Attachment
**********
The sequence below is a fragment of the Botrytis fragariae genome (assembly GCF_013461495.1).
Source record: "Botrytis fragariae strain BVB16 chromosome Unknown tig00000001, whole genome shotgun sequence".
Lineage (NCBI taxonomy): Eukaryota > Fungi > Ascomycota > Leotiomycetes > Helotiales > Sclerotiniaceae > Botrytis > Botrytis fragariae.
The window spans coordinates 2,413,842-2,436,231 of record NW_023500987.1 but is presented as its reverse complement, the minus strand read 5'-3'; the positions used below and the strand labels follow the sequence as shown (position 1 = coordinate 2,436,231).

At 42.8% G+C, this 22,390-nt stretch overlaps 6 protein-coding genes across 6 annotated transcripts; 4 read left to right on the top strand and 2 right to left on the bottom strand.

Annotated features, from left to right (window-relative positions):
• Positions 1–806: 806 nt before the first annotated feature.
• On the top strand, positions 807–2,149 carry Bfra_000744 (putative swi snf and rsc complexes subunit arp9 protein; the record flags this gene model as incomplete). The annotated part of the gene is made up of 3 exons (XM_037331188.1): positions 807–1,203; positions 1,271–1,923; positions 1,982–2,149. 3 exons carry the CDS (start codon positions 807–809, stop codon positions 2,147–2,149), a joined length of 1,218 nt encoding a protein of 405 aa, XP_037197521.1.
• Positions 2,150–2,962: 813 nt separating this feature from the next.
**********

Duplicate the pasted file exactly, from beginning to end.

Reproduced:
The sequence below is a fragment of the Botrytis fragariae genome (assembly GCF_013461495.1).
Source record: "Botrytis fragariae strain BVB16 chromosome Unknown tig00000001, whole genome shotgun sequence".
Lineage (NCBI taxonomy): Eukaryota > Fungi > Ascomycota > Leotiomycetes > Helotiales > Sclerotiniaceae > Botrytis > Botrytis fragariae.
The window spans coordinates 2,413,842-2,436,231 of record NW_023500987.1 but is presented as its reverse complement, the minus strand read 5'-3'; the positions used below and the strand labels follow the sequence as shown (position 1 = coordinate 2,436,231).

At 42.8% G+C, this 22,390-nt stretch overlaps 6 protein-coding genes across 6 annotated transcripts; 4 read left to right on the top strand and 2 right to left on the bottom strand.

Annotated features, from left to right (window-relative positions):
• Positions 1–806: 806 nt before the first annotated feature.
• On the top strand, positions 807–2,149 carry Bfra_000744 (putative swi snf and rsc complexes subunit arp9 protein; the record flags this gene model as incomplete). The annotated part of the gene is made up of 3 exons (XM_037331188.1): positions 807–1,203; positions 1,271–1,923; positions 1,982–2,149. 3 exons carry the CDS (start codon positions 807–809, stop codon positions 2,147–2,149), a joined length of 1,218 nt encoding a protein of 405 aa, XP_037197521.1.
• Positions 2,150–2,962: 813 nt separating this feature from the next.